One of the experts who interviewed the children was Dr Kim Ehntholt
A study of the children of asylum seekers at a centre in Bedfordshire has found detaining them can cause depression and anxiety.
It found evidence that holding youngsters with their parents caused mental and physical health problems.
Medical experts looked at children in Yarl's Wood immigration removal centre.
The journal, Child Abuse and Neglect, wants a review of government policy. The UK Border Agency said the "limited" research was more than three years old.
Researchers in the study said measures should be taken to stop more children suffering "severe" levels of stress.
Eleven were seen by a clinical psychologist and found to be "confused and frightened", the report revealed. Of those, eight had developed severe emotional and behavioural problems.
More than half the children, who were aged between three and 11, reported sleep problems, headaches and stomach pain. Some had started wetting the bed.
The authors also expressed concerns about the amount of time some children were kept away from their parents.
As doctors, we ask for safeguards to protect these vulnerable children from further harm in detention
Dr Anne Lorek, co-author
In one case, a 20-month-old baby was taken away from her mother for a three-week period, the report found.
Co-author Dr Ann Lorek, consultant paediatrician at the Mary Sheridan Centre for Child Health in Lambeth, said: "Our study contains evidence that children in detention have worsening physical and mental health, and express worrying levels of trauma and sickness, despite well-intentioned staff.
"They are locked up with family members for indefinite periods of time, often on several occasions.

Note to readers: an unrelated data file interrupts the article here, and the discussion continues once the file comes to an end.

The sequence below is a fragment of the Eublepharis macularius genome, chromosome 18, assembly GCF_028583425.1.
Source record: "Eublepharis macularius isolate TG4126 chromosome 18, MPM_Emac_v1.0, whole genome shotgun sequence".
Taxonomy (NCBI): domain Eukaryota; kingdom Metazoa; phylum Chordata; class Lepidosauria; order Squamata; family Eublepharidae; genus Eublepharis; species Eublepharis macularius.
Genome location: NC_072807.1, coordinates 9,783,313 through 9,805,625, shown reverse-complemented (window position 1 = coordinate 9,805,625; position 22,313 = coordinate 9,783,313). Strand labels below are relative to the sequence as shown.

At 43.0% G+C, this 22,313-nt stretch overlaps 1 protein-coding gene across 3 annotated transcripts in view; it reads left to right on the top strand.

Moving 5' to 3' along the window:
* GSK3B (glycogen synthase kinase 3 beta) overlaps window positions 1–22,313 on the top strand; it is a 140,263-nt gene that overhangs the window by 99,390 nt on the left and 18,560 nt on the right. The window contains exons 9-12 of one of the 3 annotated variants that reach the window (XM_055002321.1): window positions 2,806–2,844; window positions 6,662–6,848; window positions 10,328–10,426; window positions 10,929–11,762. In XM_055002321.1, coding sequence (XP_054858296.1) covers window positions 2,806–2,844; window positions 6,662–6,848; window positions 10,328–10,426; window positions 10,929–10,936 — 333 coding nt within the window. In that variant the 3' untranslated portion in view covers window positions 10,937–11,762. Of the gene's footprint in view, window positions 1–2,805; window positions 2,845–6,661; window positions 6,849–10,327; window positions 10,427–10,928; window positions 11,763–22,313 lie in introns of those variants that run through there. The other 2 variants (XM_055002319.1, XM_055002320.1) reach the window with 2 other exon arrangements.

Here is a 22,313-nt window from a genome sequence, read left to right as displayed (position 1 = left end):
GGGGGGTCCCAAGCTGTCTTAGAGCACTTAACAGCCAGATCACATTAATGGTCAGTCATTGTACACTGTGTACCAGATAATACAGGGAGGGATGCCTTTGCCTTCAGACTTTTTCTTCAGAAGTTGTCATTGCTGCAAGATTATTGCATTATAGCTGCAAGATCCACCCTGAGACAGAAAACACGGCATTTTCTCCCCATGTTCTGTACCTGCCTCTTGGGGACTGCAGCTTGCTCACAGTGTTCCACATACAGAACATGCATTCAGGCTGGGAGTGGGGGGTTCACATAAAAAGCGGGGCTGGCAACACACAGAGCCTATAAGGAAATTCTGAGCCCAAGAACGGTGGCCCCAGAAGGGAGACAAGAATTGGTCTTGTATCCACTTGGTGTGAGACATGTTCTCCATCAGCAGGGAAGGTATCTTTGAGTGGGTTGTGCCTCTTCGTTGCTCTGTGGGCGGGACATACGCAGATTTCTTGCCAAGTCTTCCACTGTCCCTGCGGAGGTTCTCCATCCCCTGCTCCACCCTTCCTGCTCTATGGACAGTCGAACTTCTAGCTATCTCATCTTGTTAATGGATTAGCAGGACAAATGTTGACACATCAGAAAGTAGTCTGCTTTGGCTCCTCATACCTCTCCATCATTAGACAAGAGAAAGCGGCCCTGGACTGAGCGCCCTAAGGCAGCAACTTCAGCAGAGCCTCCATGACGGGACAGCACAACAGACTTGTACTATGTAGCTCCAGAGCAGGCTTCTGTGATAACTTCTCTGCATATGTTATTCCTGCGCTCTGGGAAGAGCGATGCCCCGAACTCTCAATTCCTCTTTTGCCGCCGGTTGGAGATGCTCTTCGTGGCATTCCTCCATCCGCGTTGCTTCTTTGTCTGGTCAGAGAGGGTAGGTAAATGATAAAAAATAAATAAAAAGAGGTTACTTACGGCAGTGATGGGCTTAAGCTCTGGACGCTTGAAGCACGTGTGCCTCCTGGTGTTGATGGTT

"As doctors, we ask for safeguards to protect these vulnerable children from further harm in detention."
David Wood from the UK Border Agency said the report was 'disappointing'
Donna Covey, chief executive of the Refugee Council, described the stories contained within the report as "harrowing".
She said the Government must act to end the detention of children "immediately".
The Home Office estimates that around 40 children are in immigration custody at any one time.
David Wood, strategic director of the criminality and detention group of the UK Border Agency, said the "limited" research was more than three years old.
"Yarl's Wood has been praised on numerous occasions for its children's facilities - Her Majesty's Chief Inspector of Prisons recently said we had made 'significant progress', and we now have full-time independent social workers, and a range of trained experts to monitor welfare 24 hours a day."
Following a visit to Yarl's Wood in April, Children's Commissioner Sir Al Aynsley-Green called for an end to the detention of children before deportation.
He said nearly 2,000 children were locked up in the UK each year solely for administrative reasons, and that the length of time they were being held was on the increase.
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